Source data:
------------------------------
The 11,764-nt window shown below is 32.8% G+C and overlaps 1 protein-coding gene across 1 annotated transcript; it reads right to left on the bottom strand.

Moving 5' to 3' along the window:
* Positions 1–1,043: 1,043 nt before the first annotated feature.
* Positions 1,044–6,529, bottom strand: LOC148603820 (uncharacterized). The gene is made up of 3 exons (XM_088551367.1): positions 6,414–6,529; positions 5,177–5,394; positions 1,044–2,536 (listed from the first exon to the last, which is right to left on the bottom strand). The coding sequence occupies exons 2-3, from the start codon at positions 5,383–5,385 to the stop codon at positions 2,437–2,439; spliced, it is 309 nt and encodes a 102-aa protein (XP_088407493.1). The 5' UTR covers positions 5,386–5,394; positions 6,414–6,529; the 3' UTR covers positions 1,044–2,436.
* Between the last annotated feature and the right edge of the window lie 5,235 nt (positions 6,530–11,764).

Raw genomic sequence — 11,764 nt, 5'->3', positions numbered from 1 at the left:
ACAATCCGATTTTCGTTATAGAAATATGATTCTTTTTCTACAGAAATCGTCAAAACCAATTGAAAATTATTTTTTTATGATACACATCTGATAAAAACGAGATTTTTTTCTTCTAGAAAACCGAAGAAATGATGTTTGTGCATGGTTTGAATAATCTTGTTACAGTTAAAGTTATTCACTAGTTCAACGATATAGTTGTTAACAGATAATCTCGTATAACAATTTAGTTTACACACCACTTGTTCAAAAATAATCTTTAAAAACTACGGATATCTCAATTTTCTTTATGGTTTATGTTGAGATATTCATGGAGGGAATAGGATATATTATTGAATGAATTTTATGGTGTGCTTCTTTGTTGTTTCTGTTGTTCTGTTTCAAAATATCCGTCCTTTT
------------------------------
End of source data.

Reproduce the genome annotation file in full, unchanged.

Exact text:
The 11,764-nt window shown below is 32.8% G+C and overlaps 1 protein-coding gene across 1 annotated transcript; it reads right to left on the bottom strand.

Moving 5' to 3' along the window:
* Positions 1–1,043: 1,043 nt before the first annotated feature.
* Positions 1,044–6,529, bottom strand: LOC148603820 (uncharacterized). The gene is made up of 3 exons (XM_088551367.1): positions 6,414–6,529; positions 5,177–5,394; positions 1,044–2,536 (listed from the first exon to the last, which is right to left on the bottom strand). The coding sequence occupies exons 2-3, from the start codon at positions 5,383–5,385 to the stop codon at positions 2,437–2,439; spliced, it is 309 nt and encodes a 102-aa protein (XP_088407493.1). The 5' UTR covers positions 5,386–5,394; positions 6,414–6,529; the 3' UTR covers positions 1,044–2,436.
* Between the last annotated feature and the right edge of the window lie 5,235 nt (positions 6,530–11,764).

Raw genomic sequence — 11,764 nt, 5'->3', positions numbered from 1 at the left:
ACAATCCGATTTTCGTTATAGAAATATGATTCTTTTTCTACAGAAATCGTCAAAACCAATTGAAAATTATTTTTTTATGATACACATCTGATAAAAACGAGATTTTTTTCTTCTAGAAAACCGAAGAAATGATGTTTGTGCATGGTTTGAATAATCTTGTTACAGTTAAAGTTATTCACTAGTTCAACGATATAGTTGTTAACAGATAATCTCGTATAACAATTTAGTTTACACACCACTTGTTCAAAAATAATCTTTAAAAACTACGGATATCTCAATTTTCTTTATGGTTTATGTTGAGATATTCATGGAGGGAATAGGATATATTATTGAATGAATTTTATGGTGTGCTTCTTTGTTGTTTCTGTTGTTCTGTTTCAAAATATCCGTCCTTTT